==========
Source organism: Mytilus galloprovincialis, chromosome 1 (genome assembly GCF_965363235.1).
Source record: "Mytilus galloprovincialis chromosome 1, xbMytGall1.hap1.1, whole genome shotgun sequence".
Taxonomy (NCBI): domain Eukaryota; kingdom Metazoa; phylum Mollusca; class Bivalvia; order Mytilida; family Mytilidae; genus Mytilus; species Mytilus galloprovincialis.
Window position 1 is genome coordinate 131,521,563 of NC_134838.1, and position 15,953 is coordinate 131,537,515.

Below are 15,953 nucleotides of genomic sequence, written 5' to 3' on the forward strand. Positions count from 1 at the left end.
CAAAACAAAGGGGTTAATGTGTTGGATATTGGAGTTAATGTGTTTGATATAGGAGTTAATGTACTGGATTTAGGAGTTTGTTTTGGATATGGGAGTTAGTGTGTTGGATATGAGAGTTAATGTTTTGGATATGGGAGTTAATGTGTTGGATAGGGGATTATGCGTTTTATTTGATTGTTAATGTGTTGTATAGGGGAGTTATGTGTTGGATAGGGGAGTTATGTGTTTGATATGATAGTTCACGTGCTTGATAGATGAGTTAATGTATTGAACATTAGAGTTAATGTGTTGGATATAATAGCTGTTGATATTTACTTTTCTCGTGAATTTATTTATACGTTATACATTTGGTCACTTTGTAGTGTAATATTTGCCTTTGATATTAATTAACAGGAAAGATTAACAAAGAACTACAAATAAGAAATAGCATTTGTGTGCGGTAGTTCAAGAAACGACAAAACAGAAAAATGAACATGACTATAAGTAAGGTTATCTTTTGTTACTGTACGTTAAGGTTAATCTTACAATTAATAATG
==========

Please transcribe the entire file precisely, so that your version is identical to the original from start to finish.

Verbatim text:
Source organism: Mytilus galloprovincialis, chromosome 1 (genome assembly GCF_965363235.1).
Source record: "Mytilus galloprovincialis chromosome 1, xbMytGall1.hap1.1, whole genome shotgun sequence".
Taxonomy (NCBI): domain Eukaryota; kingdom Metazoa; phylum Mollusca; class Bivalvia; order Mytilida; family Mytilidae; genus Mytilus; species Mytilus galloprovincialis.
Window position 1 is genome coordinate 131,521,563 of NC_134838.1, and position 15,953 is coordinate 131,537,515.

Below are 15,953 nucleotides of genomic sequence, written 5' to 3' on the forward strand. Positions count from 1 at the left end.
CAAAACAAAGGGGTTAATGTGTTGGATATTGGAGTTAATGTGTTTGATATAGGAGTTAATGTACTGGATTTAGGAGTTTGTTTTGGATATGGGAGTTAGTGTGTTGGATATGAGAGTTAATGTTTTGGATATGGGAGTTAATGTGTTGGATAGGGGATTATGCGTTTTATTTGATTGTTAATGTGTTGTATAGGGGAGTTATGTGTTGGATAGGGGAGTTATGTGTTTGATATGATAGTTCACGTGCTTGATAGATGAGTTAATGTATTGAACATTAGAGTTAATGTGTTGGATATAATAGCTGTTGATATTTACTTTTCTCGTGAATTTATTTATACGTTATACATTTGGTCACTTTGTAGTGTAATATTTGCCTTTGATATTAATTAACAGGAAAGATTAACAAAGAACTACAAATAAGAAATAGCATTTGTGTGCGGTAGTTCAAGAAACGACAAAACAGAAAAATGAACATGACTATAAGTAAGGTTATCTTTTGTTACTGTACGTTAAGGTTAATCTTACAATTAATAATG